It is unlawful discrimination for an employer to treat a worker less favourably as a result of “something arising in consequence of” that worker’s disability. In Iforce Ltd v Wood, the Employment Appeal Tribunal (EAT) held that an employer cannot, however, treat a worker less favourably as a consequence of a mistaken belief held by the worker, unless the mistaken belief and the disability are connected.
Ms Wood worked as a warehouse packer. After being diagnosed with osteoarthritis, she was given packing duties at a fixed bench. When she noticed that cold weather affected her condition, she was allowed to change her working time to an earlier shift.
However, when the company introduced a rotation scheme requiring workers to move between benches, she refused because she believed that working near the bay doors would expose her to colder, damper conditions. After carrying out an investigation which found that the temperature and humidity levels were more or less the same throughout the warehouse, the company issued her with a final written warning (subsequently downgraded on appeal to a written warning) on the basis that her refusal constituted a failure to obey a reasonable instruction.
She brought a tribunal complaint that the warning amounted to disability discrimination contrary to section 15 of the Equality Act 2010.
Section 15 (1) states that “A person (A) discriminates against a disabled person (B) if: A treats B unfavourably because of something arising in consequence of B's disability; and A cannot show that the treatment is a proportionate means of achieving a legitimate aim”.
The tribunal agreed that it was less favourable treatment to issue her with a warning.
Ms Wood had refused to work near the loading bay doors because she believed it would adversely affect her health and her belief was a reasonable one. In other words, her belief arose in consequence of her disability, thereby satisfying the requirements of section 15.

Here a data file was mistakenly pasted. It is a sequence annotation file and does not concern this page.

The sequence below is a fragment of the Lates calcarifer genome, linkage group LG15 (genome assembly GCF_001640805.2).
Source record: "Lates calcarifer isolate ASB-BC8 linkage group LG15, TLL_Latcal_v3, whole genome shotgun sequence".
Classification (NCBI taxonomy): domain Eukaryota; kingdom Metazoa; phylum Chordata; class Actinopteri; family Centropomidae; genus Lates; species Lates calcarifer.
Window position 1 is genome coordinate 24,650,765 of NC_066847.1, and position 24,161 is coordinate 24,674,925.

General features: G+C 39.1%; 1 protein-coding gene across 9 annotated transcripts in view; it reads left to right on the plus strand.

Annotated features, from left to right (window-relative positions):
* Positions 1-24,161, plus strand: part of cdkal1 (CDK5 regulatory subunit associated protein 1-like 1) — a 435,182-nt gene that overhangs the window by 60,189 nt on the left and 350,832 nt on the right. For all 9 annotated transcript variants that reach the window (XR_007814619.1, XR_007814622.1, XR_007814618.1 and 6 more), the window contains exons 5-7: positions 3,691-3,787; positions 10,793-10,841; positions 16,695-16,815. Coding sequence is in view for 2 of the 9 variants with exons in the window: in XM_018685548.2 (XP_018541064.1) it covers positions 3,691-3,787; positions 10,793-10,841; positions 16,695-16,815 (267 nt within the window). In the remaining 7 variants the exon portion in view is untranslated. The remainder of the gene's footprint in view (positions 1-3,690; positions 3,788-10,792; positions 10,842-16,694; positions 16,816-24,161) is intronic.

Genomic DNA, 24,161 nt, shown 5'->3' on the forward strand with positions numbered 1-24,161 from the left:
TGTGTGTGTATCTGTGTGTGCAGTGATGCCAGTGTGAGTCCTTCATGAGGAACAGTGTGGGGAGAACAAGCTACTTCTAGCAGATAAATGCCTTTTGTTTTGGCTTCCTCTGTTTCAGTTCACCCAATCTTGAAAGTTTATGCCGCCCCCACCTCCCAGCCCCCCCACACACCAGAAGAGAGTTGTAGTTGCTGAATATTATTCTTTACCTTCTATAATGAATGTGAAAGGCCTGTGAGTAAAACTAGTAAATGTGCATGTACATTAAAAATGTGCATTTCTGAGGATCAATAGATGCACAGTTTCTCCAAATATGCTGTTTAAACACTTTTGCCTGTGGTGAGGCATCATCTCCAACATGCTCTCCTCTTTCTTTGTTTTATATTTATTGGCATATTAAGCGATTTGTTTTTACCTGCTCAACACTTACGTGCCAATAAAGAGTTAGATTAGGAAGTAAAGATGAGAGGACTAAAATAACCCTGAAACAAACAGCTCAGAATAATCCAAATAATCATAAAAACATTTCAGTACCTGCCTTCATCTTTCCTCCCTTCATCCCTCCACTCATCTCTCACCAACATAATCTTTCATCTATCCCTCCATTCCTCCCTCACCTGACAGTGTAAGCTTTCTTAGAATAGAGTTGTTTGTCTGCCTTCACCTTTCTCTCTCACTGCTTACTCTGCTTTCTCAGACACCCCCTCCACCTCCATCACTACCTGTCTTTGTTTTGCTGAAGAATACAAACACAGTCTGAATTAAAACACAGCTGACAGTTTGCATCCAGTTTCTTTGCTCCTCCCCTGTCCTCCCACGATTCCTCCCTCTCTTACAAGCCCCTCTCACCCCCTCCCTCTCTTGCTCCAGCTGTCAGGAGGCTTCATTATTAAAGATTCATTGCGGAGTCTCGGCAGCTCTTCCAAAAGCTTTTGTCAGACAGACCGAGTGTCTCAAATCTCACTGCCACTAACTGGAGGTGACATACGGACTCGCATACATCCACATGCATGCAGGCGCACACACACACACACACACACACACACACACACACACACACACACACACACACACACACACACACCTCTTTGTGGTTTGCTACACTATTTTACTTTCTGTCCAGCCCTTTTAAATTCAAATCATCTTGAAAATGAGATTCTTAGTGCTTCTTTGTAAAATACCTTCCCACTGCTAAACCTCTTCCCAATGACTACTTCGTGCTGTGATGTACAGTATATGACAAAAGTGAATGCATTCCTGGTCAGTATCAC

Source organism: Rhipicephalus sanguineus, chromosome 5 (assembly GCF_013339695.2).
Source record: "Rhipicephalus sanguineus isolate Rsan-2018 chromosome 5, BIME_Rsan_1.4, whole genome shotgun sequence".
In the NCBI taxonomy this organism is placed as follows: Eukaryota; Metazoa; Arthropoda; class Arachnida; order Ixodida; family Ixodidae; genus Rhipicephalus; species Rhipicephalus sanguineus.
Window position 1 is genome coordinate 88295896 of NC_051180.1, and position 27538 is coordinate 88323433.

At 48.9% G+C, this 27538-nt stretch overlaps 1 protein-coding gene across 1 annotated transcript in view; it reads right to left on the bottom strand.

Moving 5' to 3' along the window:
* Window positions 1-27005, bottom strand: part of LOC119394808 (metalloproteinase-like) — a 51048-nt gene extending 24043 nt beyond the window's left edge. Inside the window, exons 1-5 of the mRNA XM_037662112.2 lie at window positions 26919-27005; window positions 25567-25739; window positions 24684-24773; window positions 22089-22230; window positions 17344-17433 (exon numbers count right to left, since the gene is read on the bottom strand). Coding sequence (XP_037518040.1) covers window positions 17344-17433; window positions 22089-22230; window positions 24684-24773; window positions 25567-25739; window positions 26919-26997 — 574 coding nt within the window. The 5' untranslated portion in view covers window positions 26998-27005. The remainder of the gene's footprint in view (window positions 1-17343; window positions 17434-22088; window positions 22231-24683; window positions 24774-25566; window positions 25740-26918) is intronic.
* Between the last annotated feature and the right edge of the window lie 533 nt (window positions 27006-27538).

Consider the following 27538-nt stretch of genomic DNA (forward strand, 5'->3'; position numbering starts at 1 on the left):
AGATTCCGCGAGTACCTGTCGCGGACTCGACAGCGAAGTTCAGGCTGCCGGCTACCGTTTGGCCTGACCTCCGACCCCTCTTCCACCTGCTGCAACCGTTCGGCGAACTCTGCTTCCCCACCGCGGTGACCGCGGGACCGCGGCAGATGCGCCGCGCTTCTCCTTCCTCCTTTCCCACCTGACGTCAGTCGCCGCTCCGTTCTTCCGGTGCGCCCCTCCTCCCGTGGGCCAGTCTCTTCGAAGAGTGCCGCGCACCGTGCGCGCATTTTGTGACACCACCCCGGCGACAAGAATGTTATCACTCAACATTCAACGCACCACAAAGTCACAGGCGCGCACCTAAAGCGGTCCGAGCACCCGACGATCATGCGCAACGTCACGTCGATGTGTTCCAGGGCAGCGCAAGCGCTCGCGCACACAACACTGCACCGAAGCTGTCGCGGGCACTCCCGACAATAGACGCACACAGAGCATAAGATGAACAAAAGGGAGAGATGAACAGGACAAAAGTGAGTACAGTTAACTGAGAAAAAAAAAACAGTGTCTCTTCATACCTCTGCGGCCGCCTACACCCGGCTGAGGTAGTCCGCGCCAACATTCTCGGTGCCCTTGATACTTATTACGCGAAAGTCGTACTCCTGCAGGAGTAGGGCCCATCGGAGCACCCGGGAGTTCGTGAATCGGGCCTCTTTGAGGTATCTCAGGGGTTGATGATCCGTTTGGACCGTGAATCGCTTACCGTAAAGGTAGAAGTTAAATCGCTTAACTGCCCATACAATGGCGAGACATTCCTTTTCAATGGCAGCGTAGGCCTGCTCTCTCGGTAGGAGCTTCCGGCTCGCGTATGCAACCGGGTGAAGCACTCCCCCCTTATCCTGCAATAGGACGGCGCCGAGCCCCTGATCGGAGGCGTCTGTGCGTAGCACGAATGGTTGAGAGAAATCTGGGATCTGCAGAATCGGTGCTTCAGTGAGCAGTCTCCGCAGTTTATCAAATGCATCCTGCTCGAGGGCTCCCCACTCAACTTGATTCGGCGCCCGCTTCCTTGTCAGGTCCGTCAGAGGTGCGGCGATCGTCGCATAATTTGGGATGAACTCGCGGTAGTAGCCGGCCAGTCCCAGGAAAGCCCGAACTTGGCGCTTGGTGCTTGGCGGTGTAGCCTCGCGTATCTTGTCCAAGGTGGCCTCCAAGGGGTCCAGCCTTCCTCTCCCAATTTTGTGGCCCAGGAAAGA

Even if the company had tried to argue that it was a legitimate aim (to ensure the work was done more efficiently), the tribunal held it would not have been a proportionate means to achieve that aim.
The company appealed, arguing that the tribunal was wrong to find that an erroneous belief about weather adversely affecting osteoarthritis could amount to a "something" that arose in consequence of Ms Wood’s osteoarthritis.
Acknowledging that the causal connection between the “something” and the underlying disability is a broad one in section 15, the EAT noted that it is also an objective one. The connection may involve several links, as opposed to an immediate “nexus”, but there has to be a connection of some sort.
In this case, the unfavourable treatment was the final written warning imposed as a result of Ms Wood’s refusal to work at the benches nearest the bay doors. The question, therefore, was whether that refusal (the “something”) arose as a consequence of her disability.
Although Ms Wood had a perception that her condition might worsen if she was required to work in colder and damper conditions as a consequence of her disability, the tribunal had not found that this was what the company was asking her to do. Indeed, it had accepted the evidence that there was no material difference in the conditions at different work benches and that Ms Wood was mistaken in her belief that there was.
As there was no discernible link between Ms Wood’s erroneous belief and her disability, the EAT could not understand how the tribunal could then conclude that her erroneous belief arose in consequence of her disability. It therefore upheld the appeal.